Seriously, this guy has a problem with "progs" and "rads", if you think some slang and figure of speech could describe the above well enough? Well based on the author's ideologies and this later paragraph, that's why any supposed problem with them comes into question:
Kichka recounts his time in school, the beginning of his career as a cartoonist, his marriage and family, and the political actions on the parts of he and his wife, who take their leftist views into different areas of protest, she to the streets and he as part of the group Cartooning For Peace. This group has his traveling and meeting numerous other cartoonists who share in common ruling parties in their own countries who feel threatened by the cartoonists’ work, often imprisoning and torturing them for anything from speaking out against government actions to merely depicting a ruler in the cartoons.

Kichka feels these bonds so strongly because he sees the oppression meted out by his own government in regard to Palestinians, and as part of Cartooning For Peace has worked to break the boundaries that are politically imposed and embrace a middle ground that sidelines the incendiary rhetoric on the far edges of both sides of the conflict. It’s in the autobiographical parts of Falafel With Hot Sauce that readers are offered the experience that led to his calm approach to the issue, in defiance to a historical backdrop of oppression and loss that Jews have felt as part of a diaspora. And that continues, as pointed out in one distressing section near the end of the book where Kichka points out the number of Jewish people he knows who have lost loved ones through anti-Semitic violence. It’s a conflict where innocents suffer on both sides as the dialogue is commandeered by the most politically angry as they seek vengeance and control.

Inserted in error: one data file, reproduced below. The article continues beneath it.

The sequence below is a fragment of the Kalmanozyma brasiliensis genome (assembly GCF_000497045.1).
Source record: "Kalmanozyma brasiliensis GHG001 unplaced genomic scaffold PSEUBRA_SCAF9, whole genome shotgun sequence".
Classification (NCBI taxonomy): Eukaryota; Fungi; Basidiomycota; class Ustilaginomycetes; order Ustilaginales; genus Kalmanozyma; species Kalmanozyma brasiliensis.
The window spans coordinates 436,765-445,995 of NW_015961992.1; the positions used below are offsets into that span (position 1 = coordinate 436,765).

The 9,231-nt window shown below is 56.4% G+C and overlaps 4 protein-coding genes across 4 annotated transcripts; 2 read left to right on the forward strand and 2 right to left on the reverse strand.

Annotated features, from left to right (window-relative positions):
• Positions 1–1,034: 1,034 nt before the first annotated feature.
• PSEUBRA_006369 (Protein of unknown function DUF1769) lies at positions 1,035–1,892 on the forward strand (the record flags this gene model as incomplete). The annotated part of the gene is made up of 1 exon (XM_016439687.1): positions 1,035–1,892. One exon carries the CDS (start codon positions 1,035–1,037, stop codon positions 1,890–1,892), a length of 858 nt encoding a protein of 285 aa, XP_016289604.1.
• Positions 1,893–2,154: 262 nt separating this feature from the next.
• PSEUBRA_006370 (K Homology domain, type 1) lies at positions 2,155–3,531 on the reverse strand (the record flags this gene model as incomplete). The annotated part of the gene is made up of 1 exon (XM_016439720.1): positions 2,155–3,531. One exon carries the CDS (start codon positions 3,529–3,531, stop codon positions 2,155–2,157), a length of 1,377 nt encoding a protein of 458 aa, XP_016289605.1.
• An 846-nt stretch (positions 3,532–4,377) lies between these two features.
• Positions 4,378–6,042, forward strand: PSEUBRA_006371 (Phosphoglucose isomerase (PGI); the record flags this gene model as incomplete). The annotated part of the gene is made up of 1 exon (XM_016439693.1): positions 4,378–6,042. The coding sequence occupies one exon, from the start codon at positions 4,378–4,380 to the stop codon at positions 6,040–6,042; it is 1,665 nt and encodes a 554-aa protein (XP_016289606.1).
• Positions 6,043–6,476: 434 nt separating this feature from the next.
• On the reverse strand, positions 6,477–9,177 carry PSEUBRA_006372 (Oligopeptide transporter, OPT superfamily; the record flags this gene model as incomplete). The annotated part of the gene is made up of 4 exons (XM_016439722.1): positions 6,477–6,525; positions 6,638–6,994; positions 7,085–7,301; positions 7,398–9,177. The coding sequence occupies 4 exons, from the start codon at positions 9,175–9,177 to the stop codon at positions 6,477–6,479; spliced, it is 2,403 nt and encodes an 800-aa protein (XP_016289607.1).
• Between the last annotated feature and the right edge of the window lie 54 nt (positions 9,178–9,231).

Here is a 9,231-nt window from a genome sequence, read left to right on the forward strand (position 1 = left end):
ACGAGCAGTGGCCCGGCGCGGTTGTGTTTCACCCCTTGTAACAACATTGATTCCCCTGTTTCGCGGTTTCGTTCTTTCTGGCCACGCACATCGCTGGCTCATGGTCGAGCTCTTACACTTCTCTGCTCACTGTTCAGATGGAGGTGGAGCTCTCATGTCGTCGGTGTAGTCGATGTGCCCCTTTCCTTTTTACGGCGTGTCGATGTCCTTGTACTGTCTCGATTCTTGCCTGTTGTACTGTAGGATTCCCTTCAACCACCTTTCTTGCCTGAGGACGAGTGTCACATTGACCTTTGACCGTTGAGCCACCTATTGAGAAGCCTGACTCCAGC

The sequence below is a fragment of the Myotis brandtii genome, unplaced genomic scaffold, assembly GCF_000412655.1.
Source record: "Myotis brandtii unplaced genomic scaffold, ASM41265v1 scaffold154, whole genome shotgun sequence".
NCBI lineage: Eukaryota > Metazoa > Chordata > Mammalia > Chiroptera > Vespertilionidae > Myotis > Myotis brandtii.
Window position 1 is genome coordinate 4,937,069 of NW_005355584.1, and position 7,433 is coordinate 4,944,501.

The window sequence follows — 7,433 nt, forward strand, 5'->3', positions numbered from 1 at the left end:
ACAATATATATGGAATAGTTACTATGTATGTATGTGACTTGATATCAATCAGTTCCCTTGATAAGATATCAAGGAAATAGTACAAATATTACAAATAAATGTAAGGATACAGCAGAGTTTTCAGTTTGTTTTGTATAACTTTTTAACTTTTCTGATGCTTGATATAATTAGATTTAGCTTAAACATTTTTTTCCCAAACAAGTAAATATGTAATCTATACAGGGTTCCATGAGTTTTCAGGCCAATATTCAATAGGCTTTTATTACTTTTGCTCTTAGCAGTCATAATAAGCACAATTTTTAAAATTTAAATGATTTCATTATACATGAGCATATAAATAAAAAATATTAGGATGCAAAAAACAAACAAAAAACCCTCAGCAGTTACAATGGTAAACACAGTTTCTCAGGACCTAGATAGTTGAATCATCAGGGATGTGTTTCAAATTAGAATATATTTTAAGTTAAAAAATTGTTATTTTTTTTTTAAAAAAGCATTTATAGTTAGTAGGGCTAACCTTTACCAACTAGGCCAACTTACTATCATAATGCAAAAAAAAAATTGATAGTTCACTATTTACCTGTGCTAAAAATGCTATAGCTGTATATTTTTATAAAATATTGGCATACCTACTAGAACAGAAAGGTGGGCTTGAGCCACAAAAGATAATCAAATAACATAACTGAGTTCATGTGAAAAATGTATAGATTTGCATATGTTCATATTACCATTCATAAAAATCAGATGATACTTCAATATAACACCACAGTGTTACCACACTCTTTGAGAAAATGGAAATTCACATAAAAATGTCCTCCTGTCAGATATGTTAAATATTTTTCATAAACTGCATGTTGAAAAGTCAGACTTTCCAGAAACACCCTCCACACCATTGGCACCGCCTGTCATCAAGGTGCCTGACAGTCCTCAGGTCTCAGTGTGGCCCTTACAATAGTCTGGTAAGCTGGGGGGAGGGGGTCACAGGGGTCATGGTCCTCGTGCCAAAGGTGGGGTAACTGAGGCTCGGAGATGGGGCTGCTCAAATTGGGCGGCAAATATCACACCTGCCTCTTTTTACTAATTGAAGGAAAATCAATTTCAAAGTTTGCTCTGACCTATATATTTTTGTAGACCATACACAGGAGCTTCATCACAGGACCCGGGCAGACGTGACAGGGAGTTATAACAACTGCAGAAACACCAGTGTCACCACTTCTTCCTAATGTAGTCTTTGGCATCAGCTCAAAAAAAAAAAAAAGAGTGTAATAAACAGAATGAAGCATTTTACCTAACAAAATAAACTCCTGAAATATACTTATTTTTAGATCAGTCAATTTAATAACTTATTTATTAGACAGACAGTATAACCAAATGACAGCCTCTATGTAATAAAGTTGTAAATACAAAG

Wow, no kidding, he finds that a valid viewpoint? Because that's what progs and rads of the left uphold; they believe quite literally that Israel is doing nothing more than "oppressing" the "poor and innocent" palestinians, and that includes the kind of so-called Jews who're part of the Biden bunch. Then again, he didn't actually say the above citations were leftists drowning out the wider view, so it's clear he was trying to be evasive in a sense. And was the author Kichka himself ever subject to the depravity spoken about here, as is alleged to have happened with other cartoonists he speaks of? If not, then I'm not sure what this is all about. And it would seem there's no concern or room in such a GN for what the PLO does to subjects who commit the Orwellian Thoughtcrime of selling land to Jews. If the writers in focus have no concern over that, or even about antisemitic crimes like this one, then this clearly indigestible Falefel is a textbook case of one-sidedness of the worst - but no longer shocking - sort. Besides, hot sauce is something I find too nasty for my meals.

And it proves Comics Beat's own issues with Carano aren't genuine ones, seeing how they lavish attention on something harmful to Israel, and the worst part being its crafted by an Israeli descendant indoctrinated in the worst of leftist institutions. But a right-winger's concerns are invalid by contrast. This is another reason why a sick site like Comics Beat shouldn't be taken seriously, and is doing more harm than good to the medium it supposedly represents.

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About me

  • I'm Avi Green
  • From Jerusalem, Israel
  • I was born in Pennsylvania in 1974, and moved to Israel in 1983. I also enjoyed reading a lot of comics when I was young, the first being Fantastic Four. I maintain a strong belief in the public's right to knowledge and accuracy in facts. I like to think of myself as a conservative-style version of Clark Kent. I don't expect to be perfect at the job, but I do my best.